Playing defense: the city’s long road ahead in Raleigh
Every year, like clockwork, Asheville City Council approves a list of legislative priorities, things its members want from the state legislature.
In what is, as political science types put it, a “mother may I?” state, this is a particularly important event. While Council and city government have some important powers, many things require state approval or legislation to go forward. Alternatively, legislation can have a major impact on how a city operates, from the rules it’s allowed to make to the cash it brings into its coffers to the services it can provide.
In Asheville’s case, fights with the state legislature, especially the Republican part of the local legislative delegation, were a major political battle of the last four years. City government’s clashes with Rep. Tim Moffitt, in particular (and to a lesser extent, Rep. Nathan Ramsey) involved fights over the water system, the ownership of the airport, what the city could tax and control and even a possible overhaul of the city’s elections. Moffitt frankly tore into local government, called Asheville an enemy and asserted local government needed an overhaul. For its part, city officials were united in their opposition and had no shortage of sharp words. The city fought the takeover of the water system in court (so far successfully), held rallies and retained its own lobbyist to help keep off the legislative axe.
But last November, everything changed. While most Republican legislators held their seats, Moffitt and Ramsey did not, losting to Democrats Brian Turner and John Ager, respectively.
And like that, a huge political battle ended; it was doubtful any of Moffitt’s colleagues, for example, had his particular animus against city govenrment. At the same time, the city still wants certain things done at the state level and still has new legislation it fears going into effect.
So what’s the lay of the land look like? Late last year, Council approved its legislative hopes for 2015, and they’re a revealing picture. Last week, the N.C. General Assembly gaveled in its session while municipalities, including Asheville, wait to see what will happen.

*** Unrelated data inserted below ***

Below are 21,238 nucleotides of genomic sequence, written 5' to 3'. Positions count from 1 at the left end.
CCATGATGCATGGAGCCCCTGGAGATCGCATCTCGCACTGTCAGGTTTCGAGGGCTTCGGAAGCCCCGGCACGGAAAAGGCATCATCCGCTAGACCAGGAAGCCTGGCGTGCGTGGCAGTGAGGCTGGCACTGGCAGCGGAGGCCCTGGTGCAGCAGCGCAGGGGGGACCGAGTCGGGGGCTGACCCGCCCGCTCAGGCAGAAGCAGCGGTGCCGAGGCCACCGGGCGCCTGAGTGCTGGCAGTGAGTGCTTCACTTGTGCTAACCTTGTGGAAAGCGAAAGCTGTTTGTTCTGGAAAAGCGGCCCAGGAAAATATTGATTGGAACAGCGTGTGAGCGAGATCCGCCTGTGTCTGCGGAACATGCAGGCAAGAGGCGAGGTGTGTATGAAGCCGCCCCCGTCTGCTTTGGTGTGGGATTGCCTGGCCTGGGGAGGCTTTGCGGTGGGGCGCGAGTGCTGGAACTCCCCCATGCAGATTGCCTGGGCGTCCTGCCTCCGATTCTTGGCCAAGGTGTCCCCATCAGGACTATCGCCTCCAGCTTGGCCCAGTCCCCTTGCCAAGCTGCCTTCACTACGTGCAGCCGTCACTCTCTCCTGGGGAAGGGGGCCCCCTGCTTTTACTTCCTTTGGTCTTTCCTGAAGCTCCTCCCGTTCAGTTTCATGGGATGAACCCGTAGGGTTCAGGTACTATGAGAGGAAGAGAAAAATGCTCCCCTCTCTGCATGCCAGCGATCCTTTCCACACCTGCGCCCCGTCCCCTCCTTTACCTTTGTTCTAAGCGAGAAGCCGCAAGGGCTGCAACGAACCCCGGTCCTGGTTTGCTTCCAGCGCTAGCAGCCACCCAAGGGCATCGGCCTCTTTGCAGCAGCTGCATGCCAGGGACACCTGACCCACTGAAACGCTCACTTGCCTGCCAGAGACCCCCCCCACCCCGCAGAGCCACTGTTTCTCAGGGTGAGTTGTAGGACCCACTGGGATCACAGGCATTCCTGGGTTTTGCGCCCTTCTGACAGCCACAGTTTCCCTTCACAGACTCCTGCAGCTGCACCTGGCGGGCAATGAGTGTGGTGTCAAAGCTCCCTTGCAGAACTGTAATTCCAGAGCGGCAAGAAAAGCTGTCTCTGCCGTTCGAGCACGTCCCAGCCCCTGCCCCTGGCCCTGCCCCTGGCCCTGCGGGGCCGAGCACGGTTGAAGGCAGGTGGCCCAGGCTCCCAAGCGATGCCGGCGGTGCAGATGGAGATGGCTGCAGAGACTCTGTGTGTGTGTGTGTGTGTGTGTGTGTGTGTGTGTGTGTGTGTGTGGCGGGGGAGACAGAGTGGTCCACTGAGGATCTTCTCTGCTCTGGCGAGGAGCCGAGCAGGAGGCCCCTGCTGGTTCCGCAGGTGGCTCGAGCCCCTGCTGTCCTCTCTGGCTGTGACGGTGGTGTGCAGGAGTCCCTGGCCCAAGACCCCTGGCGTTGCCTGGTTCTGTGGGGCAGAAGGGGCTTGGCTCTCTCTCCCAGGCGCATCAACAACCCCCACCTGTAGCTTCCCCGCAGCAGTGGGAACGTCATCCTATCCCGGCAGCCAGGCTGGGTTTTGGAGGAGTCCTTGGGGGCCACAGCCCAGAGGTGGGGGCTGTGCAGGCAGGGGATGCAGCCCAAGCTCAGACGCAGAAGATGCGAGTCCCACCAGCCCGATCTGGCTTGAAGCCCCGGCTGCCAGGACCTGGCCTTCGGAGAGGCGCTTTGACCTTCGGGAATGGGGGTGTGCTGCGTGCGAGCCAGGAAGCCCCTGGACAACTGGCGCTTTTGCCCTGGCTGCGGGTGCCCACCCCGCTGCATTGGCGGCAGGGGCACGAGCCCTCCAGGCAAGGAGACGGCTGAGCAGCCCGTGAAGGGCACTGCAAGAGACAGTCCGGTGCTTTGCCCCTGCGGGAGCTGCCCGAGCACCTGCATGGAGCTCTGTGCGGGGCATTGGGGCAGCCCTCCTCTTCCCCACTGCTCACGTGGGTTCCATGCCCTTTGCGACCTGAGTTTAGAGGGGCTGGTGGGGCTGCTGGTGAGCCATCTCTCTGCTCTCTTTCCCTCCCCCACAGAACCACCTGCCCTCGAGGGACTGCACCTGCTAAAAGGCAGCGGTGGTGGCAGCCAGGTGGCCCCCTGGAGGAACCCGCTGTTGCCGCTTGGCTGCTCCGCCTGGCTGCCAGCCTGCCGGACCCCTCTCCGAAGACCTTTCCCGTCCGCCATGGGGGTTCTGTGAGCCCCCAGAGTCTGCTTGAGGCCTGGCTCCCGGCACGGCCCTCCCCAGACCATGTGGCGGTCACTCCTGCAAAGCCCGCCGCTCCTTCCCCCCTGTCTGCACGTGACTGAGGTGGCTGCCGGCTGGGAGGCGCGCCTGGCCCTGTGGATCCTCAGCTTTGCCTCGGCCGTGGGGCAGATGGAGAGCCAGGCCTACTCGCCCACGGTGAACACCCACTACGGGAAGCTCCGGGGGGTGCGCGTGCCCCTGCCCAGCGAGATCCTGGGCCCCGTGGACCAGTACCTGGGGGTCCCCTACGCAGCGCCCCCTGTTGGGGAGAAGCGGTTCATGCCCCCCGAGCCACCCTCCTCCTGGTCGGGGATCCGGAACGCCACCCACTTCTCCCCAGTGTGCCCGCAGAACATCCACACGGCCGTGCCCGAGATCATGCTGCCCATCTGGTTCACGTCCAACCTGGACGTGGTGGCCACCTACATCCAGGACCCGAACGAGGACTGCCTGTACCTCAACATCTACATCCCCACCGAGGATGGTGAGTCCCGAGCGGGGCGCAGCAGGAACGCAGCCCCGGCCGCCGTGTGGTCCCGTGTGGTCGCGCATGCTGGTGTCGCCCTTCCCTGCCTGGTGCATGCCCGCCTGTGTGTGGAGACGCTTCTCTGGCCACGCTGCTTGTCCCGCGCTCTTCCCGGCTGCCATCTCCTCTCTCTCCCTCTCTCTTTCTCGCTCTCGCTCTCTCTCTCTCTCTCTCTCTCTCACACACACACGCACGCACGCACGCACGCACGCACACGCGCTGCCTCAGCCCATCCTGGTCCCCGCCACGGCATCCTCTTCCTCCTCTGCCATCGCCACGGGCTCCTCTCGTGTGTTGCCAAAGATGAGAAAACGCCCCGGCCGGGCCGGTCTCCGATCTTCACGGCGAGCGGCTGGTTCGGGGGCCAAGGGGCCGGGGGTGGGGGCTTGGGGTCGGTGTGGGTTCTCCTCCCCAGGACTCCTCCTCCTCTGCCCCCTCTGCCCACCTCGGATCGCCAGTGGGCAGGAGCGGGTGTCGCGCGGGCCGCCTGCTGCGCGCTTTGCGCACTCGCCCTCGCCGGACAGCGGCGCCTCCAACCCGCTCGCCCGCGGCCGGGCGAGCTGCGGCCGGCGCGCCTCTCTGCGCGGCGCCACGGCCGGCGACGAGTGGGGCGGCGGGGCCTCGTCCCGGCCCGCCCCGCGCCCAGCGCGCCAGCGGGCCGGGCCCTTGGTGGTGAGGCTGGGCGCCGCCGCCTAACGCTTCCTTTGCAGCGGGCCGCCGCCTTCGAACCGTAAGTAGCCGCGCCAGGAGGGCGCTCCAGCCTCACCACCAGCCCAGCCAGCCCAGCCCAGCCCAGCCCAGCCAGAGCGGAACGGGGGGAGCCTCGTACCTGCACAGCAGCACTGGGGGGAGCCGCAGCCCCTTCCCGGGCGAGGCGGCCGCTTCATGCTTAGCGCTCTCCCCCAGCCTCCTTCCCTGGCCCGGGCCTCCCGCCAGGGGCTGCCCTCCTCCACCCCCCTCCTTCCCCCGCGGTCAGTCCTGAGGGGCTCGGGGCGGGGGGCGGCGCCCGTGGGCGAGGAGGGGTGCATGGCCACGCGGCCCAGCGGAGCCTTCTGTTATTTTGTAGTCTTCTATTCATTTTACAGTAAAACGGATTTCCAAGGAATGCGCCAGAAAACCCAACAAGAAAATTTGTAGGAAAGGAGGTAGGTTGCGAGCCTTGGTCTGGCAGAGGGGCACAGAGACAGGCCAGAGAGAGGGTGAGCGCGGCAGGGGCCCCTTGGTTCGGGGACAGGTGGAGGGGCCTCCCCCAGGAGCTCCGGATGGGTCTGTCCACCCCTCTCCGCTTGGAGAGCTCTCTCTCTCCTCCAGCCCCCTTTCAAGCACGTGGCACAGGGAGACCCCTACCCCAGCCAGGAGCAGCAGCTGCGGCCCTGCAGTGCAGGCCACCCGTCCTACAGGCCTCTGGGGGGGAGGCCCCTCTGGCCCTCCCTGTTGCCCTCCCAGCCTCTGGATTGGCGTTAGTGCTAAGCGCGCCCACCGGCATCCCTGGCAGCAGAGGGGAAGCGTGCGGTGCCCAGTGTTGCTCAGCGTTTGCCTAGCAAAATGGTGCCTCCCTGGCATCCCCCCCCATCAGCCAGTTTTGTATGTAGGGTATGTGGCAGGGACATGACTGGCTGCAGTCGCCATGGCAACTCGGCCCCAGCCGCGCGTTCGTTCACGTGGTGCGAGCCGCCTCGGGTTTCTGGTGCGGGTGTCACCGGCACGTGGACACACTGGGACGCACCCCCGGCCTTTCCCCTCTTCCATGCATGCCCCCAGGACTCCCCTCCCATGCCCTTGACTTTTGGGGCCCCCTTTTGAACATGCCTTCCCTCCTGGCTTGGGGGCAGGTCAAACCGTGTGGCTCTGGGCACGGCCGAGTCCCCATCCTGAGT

Cash and authority
This year, the city’s demands boil down to two basic things: it wants more revenue (or lost revenues restored) to help avoid any more cash-strapped budget years. It also wants to keep its authority, especially over zoning and development, which are big issues in a growing city like Asheville.
On one of those fronts, the city is placing itself in opposition to the North Carolina Press Association and print papers across the state. It’s siding with a bill to end the requirement that cities place notices of public hearings and other major events in newspapers. Instead, the new rules would allow them to post those notices online.
From the city’s viewpoint, it saves them money and fits a more digital era. From the viewpoint of print publications, it stops informing large swaths of the community about major public events (and loses said outlets money as well).
Council also wants money it lost when the state curbed its ability to levy privilege license fees on businesses restored, as well as an increased ability to collect fines and parking tickets through electronic means. As the major city in Western North Carolina, the government wants the restoration of historic preservation and other tax credits scuttled during legislative battles last year. Also, it would like stricter rules on coal ash, given the role rivers have played in the area’s revitalization.